• Provide information on keeping firearms safely secured in the home.
The topics covered are not specific to school violence or an active shooter incident at a school. It is open to all. Due to the graphic nature of portions of this presentation, the Seal Beach Police Department is discouraging anyone under the age of 18 from attending. For more information, contact Lt. Nick Nicholas at firstname.lastname@example.org or 562-799-4100, ext. 1160.
Perspectives, Page 4
Korean War Veterans Tribute
Editor’s Note: Grace S. Kim of Mutual 14 submitted the following column as an appreciation to all Korean War veterans. Her husband, the late Dr. Luke L.C. Kim, was born in North Korea in 1930. Kim-Il-Sung had established his Communist dictatorship in North Korea in1946, from which Dr. Kim and his family escaped to South Korea. On June 25, 1950, the North Korean People’s Army launched an invasion into South Korea, which was the beginning of the Korean War. The Kims ultimately fled Korea and established a life in the U.S., retiring in Leisure World. With this column, Grace Kim remembers the service of millions of military personnel, U.S. and otherwise, who fought in the Korean War theater of operations.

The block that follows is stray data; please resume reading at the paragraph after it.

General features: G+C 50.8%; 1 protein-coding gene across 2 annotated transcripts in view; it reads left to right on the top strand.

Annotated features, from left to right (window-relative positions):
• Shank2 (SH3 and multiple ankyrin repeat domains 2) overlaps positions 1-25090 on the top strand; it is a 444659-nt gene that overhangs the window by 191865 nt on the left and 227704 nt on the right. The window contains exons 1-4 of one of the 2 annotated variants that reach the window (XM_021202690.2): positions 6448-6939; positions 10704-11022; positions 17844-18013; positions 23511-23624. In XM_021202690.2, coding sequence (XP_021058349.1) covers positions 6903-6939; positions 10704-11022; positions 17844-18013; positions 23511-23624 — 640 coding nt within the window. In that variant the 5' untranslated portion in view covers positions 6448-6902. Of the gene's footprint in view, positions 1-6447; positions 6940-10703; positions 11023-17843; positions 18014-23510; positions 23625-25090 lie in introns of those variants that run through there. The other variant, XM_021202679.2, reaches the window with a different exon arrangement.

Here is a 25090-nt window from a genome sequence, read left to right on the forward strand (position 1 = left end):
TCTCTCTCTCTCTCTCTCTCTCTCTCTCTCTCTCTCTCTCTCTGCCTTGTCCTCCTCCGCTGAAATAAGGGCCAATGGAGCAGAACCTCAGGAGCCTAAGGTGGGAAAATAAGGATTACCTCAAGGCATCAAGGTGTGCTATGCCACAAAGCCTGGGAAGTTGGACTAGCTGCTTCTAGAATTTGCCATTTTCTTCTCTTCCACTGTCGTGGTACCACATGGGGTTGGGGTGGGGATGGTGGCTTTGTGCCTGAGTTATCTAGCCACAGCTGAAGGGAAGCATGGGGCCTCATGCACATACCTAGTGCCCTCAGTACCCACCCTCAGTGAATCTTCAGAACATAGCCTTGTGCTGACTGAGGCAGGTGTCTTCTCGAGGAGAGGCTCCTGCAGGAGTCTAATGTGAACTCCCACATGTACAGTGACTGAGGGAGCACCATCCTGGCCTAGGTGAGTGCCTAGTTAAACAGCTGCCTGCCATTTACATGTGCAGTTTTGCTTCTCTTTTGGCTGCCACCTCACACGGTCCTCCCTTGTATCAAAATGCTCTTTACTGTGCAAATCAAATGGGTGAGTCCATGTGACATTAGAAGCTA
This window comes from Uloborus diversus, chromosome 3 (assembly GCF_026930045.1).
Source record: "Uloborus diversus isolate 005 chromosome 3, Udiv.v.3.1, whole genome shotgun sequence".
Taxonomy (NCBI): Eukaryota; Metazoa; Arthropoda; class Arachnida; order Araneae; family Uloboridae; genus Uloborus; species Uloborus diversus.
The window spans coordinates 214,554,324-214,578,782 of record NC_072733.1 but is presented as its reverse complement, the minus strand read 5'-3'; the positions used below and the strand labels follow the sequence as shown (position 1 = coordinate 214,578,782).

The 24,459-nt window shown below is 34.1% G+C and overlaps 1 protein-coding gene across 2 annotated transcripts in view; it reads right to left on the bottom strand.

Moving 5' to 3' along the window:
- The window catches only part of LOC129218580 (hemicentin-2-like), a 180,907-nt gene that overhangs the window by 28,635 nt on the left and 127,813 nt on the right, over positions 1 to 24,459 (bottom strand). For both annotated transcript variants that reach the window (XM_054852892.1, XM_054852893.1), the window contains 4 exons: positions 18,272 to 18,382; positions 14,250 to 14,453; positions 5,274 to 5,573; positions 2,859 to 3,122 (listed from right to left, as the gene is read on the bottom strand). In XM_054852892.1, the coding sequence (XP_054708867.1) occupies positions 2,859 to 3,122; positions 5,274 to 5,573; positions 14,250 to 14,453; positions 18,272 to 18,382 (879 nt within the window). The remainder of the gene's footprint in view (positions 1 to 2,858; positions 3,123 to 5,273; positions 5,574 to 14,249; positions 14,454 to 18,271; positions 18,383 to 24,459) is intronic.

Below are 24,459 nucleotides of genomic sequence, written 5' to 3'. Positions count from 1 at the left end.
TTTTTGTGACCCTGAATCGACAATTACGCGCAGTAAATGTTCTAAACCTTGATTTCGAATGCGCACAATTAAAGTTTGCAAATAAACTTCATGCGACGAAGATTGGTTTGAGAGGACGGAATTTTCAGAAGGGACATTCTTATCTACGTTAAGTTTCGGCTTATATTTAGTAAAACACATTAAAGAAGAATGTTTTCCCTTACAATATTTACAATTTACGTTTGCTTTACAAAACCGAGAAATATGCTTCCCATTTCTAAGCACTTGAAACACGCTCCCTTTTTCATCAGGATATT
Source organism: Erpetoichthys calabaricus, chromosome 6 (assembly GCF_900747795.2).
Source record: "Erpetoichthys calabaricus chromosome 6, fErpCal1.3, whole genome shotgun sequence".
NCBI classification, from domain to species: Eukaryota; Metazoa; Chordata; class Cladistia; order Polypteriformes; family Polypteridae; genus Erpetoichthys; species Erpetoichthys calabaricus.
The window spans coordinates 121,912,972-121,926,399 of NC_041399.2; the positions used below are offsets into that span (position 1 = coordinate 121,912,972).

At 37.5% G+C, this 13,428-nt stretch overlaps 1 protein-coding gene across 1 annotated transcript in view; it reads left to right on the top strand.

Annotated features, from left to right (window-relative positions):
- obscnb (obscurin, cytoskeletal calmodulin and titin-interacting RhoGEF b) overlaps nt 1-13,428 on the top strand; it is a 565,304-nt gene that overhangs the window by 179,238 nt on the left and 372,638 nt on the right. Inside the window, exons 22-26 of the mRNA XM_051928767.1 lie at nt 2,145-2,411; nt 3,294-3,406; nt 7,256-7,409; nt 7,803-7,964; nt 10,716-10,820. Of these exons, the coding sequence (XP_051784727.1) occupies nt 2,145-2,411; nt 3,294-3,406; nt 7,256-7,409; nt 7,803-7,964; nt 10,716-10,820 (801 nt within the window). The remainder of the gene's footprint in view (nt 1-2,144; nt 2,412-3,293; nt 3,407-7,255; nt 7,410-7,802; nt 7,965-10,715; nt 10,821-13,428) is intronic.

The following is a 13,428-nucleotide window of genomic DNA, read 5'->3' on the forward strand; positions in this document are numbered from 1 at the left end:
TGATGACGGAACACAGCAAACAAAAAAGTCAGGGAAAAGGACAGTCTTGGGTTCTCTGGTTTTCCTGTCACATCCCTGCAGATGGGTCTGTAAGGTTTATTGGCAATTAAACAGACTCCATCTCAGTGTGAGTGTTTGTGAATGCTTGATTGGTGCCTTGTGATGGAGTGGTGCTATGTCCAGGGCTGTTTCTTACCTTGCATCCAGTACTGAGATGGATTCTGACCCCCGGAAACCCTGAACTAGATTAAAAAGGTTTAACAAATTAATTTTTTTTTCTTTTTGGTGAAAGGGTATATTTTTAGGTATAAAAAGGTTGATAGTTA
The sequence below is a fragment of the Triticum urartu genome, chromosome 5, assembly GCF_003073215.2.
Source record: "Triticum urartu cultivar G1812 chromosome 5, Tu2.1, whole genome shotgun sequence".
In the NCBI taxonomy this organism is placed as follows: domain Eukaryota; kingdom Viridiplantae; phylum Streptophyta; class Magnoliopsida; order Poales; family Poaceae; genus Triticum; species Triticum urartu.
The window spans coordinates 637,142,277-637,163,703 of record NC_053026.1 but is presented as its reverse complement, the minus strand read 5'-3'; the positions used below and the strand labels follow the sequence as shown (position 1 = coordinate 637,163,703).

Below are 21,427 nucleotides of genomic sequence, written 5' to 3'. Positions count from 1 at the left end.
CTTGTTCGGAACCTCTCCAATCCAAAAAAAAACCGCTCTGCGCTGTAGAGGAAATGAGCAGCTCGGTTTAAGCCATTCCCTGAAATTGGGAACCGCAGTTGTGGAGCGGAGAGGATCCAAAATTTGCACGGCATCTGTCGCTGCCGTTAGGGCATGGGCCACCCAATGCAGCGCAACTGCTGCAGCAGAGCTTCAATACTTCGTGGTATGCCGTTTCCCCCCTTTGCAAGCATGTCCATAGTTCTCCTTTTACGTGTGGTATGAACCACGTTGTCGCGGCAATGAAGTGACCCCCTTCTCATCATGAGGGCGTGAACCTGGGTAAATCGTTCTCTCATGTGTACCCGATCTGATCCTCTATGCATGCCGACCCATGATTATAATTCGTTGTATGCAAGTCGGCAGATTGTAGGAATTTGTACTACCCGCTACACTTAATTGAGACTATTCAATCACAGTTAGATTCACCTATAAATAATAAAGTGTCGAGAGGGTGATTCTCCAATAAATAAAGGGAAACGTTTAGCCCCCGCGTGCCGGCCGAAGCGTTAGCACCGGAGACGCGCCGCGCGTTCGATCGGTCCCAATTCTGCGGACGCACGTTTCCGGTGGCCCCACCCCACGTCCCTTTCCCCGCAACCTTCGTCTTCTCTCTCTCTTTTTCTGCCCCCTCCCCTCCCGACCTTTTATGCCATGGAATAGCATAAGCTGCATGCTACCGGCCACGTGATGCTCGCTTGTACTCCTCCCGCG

by Grace Kim
During Japanese colonial rule from 1910-1945, more than 140,000 people were arrested in Korea and many fled to Russia, China and United States. A provisional Korean government of the Republic of Korea in Exile was established in Shanghai, China, in April 1919. A demonstration at the funeral of Korean Emperor Gojong, who was rumored to have been poisoned by the Japanese Imperial family, triggered the government in exile.
Among the 20 million Koreans who attended the funeral March 1, 1 million participated in the demonstration, 7,500 people died, 16,000 were injured, and 46,000 were arrested and detained.
They were all fighting for Korean independence.
During World War II, young men and women were drafted to serve in the army. They were forced into hard labor, females were used as comfort women (sex slaves), and students were sent to factories to produce military uniforms and weapons.
At the end of World War II in 1945, Korea was liberated from 36 years of Japanese colonization. But after disarming Japanese soldiers, the Soviet Union and United States of America arbitrarily divided Korea at the 38th parallel.
Three million Christians and non-communists fled North Korea to South Korea. In doing so they became traitors to the North Korean Communist government.
South Korea established a Democratic government in 1948. On June 25, 1950, the Korean War began with a surprise attack by North Korea. The Soviet Union and China helped North Korea in an attempt to unify Korea as a communist country. A well-trained and well-prepared North Korean Communist army occupied most of the South Korea in few days. They kidnapped Christians and community leaders. Young people were drafted into the army, and many of them were later killed.